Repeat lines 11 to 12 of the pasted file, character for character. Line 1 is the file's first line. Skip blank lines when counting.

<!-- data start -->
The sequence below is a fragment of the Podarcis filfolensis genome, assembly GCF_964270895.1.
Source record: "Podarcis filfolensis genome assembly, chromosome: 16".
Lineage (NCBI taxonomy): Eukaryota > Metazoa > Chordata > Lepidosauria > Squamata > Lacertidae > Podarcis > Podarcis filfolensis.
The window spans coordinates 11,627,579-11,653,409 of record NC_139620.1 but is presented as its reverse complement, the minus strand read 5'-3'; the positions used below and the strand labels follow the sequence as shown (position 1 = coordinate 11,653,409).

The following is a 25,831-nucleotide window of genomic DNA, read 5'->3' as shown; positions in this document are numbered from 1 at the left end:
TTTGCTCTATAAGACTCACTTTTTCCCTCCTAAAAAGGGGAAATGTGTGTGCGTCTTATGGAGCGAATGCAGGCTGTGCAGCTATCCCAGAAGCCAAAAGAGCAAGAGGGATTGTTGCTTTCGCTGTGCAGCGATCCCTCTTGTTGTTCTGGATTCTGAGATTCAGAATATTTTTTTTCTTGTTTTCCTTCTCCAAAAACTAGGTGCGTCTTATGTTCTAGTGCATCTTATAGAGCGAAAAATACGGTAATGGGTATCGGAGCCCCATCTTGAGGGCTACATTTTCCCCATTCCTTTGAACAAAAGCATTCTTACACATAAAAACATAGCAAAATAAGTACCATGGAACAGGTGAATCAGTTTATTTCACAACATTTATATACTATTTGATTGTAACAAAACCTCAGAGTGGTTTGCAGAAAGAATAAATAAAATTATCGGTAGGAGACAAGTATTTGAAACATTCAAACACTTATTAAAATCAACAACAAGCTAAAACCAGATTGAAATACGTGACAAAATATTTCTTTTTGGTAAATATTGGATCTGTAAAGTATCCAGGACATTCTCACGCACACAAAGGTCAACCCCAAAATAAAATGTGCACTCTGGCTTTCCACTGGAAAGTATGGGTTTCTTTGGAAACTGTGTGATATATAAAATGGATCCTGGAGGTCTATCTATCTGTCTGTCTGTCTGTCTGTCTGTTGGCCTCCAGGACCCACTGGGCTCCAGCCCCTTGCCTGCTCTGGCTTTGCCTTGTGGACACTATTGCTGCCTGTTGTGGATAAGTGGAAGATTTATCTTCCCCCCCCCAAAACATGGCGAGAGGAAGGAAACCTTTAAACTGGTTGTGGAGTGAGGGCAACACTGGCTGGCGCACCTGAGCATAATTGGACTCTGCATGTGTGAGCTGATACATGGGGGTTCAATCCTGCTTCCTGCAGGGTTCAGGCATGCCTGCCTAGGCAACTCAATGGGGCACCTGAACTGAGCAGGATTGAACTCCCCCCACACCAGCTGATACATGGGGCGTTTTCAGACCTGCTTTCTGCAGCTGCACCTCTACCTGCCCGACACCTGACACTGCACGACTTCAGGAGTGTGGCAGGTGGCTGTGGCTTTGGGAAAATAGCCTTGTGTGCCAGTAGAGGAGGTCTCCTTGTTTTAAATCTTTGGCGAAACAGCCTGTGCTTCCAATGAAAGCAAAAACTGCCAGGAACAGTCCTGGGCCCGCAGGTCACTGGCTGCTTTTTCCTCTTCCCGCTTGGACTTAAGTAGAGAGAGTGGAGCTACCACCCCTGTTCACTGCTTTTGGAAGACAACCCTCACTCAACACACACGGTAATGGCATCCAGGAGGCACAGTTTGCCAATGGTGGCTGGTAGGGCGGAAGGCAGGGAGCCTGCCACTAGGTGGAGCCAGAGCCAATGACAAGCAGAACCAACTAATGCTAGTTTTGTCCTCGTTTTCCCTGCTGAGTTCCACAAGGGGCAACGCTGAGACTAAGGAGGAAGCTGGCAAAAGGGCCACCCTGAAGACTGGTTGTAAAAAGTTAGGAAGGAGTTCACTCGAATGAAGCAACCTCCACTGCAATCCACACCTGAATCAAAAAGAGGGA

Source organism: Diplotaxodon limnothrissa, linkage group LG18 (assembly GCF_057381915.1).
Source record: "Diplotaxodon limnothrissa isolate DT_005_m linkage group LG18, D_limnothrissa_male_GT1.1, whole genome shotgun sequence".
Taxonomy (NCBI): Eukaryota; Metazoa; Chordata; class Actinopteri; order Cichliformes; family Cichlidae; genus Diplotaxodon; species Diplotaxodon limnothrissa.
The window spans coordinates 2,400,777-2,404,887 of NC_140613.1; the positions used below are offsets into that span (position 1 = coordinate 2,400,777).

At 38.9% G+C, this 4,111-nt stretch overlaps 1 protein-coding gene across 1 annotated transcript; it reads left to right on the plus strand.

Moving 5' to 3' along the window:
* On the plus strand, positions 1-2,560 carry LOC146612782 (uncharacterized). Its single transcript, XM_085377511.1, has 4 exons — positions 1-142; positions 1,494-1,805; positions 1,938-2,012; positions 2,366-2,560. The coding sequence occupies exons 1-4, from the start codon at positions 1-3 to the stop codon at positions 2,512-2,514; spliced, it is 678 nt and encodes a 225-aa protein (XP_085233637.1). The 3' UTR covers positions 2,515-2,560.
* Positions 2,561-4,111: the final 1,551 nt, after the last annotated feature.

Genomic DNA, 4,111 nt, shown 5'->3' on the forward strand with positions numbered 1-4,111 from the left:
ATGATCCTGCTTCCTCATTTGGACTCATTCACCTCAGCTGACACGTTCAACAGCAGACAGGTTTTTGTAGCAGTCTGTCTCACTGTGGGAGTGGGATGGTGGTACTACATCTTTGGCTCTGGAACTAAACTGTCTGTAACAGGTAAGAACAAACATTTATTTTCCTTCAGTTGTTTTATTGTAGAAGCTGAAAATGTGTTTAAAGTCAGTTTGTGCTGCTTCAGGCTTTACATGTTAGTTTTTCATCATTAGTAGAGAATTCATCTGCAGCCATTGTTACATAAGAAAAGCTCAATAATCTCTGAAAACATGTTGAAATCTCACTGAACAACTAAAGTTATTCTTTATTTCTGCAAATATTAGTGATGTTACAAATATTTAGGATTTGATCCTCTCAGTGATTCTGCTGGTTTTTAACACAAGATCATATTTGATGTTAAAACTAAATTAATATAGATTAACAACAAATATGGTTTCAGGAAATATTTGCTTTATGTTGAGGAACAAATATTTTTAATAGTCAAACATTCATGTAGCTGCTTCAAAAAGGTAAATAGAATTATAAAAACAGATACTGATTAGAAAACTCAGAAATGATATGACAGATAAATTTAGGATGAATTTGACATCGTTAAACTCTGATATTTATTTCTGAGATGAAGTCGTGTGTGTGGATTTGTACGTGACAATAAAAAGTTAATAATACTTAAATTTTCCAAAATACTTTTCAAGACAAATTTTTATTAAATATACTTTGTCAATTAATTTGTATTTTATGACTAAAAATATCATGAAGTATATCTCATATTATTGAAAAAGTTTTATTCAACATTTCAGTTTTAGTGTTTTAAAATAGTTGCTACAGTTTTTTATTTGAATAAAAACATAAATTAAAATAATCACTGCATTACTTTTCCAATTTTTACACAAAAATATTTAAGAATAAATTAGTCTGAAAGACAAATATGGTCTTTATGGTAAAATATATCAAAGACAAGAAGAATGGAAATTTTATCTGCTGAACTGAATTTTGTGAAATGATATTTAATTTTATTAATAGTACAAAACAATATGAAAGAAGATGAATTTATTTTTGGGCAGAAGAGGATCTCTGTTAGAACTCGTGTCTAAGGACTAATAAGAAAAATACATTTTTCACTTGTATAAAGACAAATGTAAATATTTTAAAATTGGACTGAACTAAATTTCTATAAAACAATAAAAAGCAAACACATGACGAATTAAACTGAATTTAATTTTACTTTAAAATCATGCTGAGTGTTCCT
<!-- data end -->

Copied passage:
At 38.9% G+C, this 4,111-nt stretch overlaps 1 protein-coding gene across 1 annotated transcript; it reads left to right on the plus strand.

Moving 5' to 3' along the window: